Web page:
Elephant Run, written by Roland Smith, tells the story of a boy whose father owns and runs a teak plantation in Burma. It is 1941. Nick Freestone has been sent by his mother, from London, to stay with his father, Jackson Freestone, believing it to be safer in the Burmese forests than living in London during the blitz. Nothing could be further from the truth. The Japanese have begun thier conquest of southeast Asia.
Nick is pleased at the idea of spending time with his father, and eager to learn more about the teak plantation, how it works, how the elephants are raised and trained to help harvest the timber. But before Nick can settle in, the Japanese arrive and take over the plantation, using the timber elephants and their handlers as forced labor to build a secret airfield there.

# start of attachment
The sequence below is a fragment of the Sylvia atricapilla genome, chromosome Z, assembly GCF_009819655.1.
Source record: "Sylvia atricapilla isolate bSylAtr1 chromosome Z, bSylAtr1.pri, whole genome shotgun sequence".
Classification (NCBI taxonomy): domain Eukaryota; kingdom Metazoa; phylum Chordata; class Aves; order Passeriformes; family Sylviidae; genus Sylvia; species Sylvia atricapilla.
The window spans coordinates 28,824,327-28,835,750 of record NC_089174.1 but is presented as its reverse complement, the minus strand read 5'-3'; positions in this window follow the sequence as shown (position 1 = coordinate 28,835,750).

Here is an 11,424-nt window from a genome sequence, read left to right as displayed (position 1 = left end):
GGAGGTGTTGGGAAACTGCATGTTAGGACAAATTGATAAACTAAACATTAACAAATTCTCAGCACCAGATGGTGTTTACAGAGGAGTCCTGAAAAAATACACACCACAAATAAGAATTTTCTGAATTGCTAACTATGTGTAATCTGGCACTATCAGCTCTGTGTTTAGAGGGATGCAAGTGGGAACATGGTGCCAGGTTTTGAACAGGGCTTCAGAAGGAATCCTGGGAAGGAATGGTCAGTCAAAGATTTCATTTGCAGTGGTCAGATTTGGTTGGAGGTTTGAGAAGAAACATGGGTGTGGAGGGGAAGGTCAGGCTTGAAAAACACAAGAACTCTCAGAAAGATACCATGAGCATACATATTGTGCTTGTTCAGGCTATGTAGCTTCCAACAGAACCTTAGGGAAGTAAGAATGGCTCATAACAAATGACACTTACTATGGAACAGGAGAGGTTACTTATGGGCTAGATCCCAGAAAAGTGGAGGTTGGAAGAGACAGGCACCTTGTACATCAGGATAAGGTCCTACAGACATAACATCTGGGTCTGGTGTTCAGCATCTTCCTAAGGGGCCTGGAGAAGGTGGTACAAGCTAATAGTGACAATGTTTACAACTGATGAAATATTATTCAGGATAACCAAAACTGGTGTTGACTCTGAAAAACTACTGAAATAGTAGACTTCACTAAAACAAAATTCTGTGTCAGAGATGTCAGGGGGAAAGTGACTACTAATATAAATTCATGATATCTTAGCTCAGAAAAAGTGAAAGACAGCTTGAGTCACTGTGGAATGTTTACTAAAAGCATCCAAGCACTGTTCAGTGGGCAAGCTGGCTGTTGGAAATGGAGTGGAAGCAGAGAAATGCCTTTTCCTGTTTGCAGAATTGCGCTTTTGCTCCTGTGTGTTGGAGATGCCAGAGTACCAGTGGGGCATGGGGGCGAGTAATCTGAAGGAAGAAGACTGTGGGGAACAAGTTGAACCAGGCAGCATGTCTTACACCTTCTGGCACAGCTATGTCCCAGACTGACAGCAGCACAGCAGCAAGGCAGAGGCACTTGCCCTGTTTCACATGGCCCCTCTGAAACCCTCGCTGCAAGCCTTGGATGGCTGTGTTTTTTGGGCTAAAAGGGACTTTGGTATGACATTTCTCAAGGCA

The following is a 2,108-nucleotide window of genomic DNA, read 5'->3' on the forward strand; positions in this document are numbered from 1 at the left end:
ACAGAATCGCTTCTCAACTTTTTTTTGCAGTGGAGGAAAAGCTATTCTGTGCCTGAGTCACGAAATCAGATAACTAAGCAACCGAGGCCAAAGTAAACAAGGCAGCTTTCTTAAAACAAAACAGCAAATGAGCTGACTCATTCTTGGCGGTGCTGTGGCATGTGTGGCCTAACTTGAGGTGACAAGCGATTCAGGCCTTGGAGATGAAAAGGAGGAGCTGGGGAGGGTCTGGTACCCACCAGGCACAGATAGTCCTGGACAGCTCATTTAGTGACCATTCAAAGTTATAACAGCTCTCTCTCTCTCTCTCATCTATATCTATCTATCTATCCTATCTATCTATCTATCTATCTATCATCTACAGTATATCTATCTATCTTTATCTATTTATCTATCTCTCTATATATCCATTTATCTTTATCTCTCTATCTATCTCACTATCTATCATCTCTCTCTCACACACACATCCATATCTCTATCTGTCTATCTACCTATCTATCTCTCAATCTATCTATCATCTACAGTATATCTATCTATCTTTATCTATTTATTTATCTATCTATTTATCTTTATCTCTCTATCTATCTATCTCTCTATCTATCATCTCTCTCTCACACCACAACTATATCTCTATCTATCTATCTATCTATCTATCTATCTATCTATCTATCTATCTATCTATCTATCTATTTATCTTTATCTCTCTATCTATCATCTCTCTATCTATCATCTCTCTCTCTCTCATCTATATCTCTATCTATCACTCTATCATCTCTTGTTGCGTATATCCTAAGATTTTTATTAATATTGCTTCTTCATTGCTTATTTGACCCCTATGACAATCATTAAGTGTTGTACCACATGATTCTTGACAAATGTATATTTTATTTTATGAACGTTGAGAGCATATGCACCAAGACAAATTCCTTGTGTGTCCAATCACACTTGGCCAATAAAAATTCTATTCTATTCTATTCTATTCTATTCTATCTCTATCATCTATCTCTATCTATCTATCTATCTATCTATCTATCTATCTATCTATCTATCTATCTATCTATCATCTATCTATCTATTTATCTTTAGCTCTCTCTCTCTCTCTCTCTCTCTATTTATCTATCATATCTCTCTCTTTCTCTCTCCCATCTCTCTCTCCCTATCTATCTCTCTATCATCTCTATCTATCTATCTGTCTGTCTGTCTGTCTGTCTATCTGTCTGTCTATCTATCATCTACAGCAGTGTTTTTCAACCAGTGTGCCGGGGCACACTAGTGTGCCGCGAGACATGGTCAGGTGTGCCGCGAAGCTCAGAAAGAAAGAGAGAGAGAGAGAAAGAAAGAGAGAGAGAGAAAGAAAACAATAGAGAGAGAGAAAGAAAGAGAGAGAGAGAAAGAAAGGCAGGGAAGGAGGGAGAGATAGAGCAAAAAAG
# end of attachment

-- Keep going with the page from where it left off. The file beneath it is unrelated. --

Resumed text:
Nick is kept as hostage and forced to work as a servant for the Japanese rulers, along with the Burmese who had worked for his father. Jackson Freestone becomes a prisoner of war, with no hope of escape - for that would put Nick in further danger.
Roland Smith has written an exciting adventure set during WWII, portraying a part of that war which is not as well known as the war in Europe. Elephant Run is an interesting story of a captive people, the Burmese, as well as the fight over Japanese tyranny during WWII by the native populations in southeast Asia.
Elephant Run by Roland Smith is a Rebecca Caudill Award Nominee for 2010.